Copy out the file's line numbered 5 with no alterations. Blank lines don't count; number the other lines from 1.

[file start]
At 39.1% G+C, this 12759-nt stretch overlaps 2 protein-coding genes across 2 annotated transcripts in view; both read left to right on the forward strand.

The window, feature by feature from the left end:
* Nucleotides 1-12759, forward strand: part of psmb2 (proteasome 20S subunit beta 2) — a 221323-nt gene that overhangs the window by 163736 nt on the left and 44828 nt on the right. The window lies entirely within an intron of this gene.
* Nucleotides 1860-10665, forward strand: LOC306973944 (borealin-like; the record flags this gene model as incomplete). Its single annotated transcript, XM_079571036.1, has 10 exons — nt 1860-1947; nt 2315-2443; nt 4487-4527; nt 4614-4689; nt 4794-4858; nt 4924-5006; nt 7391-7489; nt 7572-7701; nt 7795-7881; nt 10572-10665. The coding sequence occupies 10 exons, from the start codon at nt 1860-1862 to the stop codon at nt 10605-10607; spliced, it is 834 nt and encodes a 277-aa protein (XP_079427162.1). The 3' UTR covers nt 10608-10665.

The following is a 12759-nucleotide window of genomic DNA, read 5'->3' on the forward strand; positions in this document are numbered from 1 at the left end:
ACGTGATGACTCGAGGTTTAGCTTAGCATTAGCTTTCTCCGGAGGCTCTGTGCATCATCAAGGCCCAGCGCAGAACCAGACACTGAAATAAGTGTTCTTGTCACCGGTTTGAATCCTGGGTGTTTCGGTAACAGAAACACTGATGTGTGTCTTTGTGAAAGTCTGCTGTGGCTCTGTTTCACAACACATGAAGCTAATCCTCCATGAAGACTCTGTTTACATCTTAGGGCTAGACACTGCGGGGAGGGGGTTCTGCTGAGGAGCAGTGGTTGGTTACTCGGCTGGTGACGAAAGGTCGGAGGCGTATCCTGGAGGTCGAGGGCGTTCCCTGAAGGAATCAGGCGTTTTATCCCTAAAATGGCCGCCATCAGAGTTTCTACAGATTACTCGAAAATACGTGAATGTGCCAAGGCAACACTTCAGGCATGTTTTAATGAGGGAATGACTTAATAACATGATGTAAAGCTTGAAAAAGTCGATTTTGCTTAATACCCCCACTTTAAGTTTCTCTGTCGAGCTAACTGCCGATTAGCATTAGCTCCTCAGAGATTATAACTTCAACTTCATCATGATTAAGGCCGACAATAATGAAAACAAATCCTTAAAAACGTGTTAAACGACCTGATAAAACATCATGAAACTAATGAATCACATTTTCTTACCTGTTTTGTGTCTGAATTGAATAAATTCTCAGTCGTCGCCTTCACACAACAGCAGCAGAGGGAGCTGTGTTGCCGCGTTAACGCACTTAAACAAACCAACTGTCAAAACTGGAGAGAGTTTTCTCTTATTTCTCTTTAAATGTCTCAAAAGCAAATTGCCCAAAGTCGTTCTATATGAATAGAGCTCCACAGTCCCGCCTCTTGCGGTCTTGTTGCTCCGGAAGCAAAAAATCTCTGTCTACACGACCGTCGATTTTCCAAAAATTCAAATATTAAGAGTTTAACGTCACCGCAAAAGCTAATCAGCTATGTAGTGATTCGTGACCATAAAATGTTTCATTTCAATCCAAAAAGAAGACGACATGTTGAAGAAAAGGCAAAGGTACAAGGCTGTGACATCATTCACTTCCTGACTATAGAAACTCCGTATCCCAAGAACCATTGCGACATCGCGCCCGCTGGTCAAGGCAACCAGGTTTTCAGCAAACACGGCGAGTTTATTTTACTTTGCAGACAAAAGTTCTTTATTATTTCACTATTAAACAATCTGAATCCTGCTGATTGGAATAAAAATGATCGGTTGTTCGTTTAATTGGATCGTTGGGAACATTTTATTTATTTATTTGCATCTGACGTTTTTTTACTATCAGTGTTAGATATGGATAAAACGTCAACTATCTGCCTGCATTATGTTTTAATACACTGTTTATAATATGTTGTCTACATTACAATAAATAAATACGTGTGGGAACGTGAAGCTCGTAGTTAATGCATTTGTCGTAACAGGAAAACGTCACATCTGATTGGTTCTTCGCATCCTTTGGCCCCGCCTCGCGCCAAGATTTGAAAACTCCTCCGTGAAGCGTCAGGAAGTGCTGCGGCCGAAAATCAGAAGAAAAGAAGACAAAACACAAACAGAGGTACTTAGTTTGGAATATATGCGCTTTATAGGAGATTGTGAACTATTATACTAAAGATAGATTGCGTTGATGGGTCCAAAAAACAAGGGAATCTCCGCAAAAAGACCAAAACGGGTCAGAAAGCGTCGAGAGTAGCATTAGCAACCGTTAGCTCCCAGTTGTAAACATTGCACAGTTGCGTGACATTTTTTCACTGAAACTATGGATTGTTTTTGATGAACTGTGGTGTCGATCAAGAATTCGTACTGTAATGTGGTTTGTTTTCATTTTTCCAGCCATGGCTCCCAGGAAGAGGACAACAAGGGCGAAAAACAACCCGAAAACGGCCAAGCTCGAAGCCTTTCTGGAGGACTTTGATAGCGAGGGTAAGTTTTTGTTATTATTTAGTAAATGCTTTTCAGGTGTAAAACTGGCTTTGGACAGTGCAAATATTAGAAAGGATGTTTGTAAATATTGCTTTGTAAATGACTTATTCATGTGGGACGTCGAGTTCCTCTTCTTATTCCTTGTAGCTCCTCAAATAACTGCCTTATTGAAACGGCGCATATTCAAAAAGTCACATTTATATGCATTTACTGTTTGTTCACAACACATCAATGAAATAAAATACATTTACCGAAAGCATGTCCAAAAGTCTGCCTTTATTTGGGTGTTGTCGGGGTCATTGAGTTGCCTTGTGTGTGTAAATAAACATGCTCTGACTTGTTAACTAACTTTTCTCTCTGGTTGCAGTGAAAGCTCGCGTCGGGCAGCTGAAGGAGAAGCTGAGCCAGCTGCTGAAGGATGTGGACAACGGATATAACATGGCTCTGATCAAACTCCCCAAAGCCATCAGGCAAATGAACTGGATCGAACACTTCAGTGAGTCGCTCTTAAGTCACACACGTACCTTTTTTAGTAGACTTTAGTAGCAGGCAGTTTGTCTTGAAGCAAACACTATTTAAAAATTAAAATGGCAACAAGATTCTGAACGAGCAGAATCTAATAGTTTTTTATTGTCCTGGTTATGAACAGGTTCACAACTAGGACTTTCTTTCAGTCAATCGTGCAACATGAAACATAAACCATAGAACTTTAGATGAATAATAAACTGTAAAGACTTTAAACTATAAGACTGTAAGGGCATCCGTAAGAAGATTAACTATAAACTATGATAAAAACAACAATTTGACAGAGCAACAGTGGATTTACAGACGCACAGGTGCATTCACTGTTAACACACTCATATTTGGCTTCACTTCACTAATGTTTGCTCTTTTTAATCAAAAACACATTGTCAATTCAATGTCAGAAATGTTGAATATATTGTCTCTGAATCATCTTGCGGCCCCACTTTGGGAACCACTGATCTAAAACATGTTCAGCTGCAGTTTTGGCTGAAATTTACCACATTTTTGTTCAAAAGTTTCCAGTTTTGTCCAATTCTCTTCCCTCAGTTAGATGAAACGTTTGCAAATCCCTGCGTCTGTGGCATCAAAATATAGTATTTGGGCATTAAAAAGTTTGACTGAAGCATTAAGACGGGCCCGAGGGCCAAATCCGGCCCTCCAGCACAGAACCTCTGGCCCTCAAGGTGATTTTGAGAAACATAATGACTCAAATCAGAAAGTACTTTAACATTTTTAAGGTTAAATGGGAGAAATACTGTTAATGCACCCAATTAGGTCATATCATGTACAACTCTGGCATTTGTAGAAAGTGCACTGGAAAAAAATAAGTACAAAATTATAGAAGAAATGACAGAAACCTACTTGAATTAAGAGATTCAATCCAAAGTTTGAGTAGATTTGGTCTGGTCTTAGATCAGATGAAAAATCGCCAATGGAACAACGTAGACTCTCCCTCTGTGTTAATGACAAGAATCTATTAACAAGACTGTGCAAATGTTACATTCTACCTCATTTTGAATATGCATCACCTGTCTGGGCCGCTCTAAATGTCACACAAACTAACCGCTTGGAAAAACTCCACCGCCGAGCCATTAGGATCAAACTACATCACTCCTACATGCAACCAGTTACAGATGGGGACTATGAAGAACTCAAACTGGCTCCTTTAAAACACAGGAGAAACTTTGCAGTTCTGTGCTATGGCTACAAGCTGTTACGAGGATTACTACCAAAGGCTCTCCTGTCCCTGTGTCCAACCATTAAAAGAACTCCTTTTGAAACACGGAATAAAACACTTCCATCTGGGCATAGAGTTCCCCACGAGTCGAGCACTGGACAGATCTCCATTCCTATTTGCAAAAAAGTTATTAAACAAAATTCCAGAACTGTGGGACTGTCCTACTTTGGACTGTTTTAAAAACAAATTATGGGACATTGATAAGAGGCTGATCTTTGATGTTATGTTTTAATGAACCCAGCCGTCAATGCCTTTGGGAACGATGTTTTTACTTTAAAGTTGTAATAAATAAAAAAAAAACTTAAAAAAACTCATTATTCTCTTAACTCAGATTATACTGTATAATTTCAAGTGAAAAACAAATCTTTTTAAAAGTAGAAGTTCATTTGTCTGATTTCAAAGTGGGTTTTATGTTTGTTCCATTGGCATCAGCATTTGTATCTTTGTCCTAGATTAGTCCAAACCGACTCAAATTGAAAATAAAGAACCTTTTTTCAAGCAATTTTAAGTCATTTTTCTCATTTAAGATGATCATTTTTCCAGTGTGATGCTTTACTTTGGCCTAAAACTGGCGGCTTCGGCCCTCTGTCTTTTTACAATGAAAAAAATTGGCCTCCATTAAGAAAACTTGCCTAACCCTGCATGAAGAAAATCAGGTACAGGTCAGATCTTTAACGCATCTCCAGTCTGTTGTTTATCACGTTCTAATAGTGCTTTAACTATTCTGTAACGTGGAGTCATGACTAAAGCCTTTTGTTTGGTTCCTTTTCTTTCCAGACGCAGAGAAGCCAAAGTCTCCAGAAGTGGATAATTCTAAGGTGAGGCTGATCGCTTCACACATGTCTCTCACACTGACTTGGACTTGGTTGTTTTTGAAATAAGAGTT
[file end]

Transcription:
The following is a 12759-nucleotide window of genomic DNA, read 5'->3' on the forward strand; positions in this document are numbered from 1 at the left end: